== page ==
Each year, we observe Pentecost—also called the Feast of Firstfruits—a holy day that looks forward to the final redemption of a tiny portion of mankind, those who are called by God. ...
Fully accepting God's sovereignty should drive us to seek Him so that we can come to know Him as completely as possible, which is vital to our salvation.
Eternal life is to live a quality life as God lives, having developed a close relationship with God, living by faith and accepting His sovereignty over all.
Faith in God and in the motivating power in God's Word have to be the driving force in everything we do each day.
Richard Ritenbaugh, after reviewing the parallels of the five books of the Psalms with the five summary psalms at the conclusion, the five seasons, the five books of the Megillot, and the five books of the Torah (or Pentateuch), affirms that recurring patt. . .
Richard Ritenbaugh, decrying the incredible dearth of leadership around the world (no Churchill's, no Bismarck's, or no Reagan's), avers that the state of affairs prophesied in Ezekiel 34:1-5, in which self-centered, narcissistic 'shepherds' feed off the f. . .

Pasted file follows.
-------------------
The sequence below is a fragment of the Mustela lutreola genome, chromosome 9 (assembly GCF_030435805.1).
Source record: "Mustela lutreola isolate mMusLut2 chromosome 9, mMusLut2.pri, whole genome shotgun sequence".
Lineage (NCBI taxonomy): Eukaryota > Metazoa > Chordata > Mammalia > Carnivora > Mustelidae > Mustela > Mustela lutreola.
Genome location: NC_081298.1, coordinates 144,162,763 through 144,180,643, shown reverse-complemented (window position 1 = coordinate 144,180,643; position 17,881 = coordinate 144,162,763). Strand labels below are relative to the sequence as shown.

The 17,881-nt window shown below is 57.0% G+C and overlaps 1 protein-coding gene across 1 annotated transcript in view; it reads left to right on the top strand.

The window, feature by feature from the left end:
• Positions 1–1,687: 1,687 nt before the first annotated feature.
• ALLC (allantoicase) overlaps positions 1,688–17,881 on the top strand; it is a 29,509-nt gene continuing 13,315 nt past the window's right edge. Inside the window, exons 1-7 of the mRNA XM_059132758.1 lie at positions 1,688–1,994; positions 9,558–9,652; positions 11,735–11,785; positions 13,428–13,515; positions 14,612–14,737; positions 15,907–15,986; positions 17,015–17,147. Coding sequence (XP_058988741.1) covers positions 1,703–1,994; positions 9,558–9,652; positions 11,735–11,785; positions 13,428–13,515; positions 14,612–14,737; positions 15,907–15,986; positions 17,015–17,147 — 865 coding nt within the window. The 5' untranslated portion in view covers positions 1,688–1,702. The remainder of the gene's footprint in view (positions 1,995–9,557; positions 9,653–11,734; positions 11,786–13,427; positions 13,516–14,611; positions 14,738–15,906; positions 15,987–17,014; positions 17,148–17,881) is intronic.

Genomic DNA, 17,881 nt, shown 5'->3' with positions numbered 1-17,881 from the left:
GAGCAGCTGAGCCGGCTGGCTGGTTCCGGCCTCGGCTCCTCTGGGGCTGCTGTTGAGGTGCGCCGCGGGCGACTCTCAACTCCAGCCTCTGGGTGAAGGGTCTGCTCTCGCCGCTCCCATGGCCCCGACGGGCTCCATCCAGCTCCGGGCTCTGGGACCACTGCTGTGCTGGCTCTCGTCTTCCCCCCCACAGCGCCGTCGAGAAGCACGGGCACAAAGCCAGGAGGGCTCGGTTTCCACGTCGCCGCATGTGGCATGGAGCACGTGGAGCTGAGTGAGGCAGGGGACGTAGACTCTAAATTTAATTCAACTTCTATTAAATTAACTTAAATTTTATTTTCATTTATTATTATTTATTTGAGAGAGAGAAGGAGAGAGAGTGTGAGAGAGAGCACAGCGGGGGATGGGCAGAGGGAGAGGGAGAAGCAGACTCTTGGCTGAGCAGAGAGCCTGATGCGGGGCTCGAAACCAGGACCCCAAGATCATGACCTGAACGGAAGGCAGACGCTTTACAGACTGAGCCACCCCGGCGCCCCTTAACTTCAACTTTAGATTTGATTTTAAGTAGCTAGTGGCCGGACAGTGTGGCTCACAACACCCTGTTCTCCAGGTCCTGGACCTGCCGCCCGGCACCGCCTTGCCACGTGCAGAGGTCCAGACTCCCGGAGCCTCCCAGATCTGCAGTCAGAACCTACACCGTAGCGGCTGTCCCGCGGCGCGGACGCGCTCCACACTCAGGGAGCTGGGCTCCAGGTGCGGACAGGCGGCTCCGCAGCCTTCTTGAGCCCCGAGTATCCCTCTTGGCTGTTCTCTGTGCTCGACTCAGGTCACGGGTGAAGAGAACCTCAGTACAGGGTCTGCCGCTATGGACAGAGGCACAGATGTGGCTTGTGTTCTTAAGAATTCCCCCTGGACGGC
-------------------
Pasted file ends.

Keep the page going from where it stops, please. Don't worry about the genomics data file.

Richard Ritenbaugh, asserting that the history of the United States, compared to the mother country Great Britain, is relatively brief, holds that it is nevertheless well-documented by extremely literate Founding Fathers (Adams, Jefferson, Franklin, Madiso. . .
We need to develop righteous judgment about what constitutes a genuine Sabbath emergency and what may be a deceptive rationalization of our human nature.
Christ's life and death were supernatural in that He had God's Spirit from the beginning, giving Him power over things, as well as undeniable logic.
John Ritenbaugh marvels that human beings, having been given free moral agency, can accomplish what God had intended them to do all along. The apostle Peter, using the details of fulfilled prophecy (couched in David's psalms), convicts the crowd of their c. . .
John Ritenbaugh observes that we need to learn how to adjust to time as God views it—a view that is vastly different from ours. In Jesus' prayer in John 17, He asks for unity in relationships, especially cooperation, reconciliation and peace within t. . .
The Hebrew Scriptures reveal the existence of the Father. Deuteronomy 6:4 refers to God as one, signifying unity of purpose and identical character.
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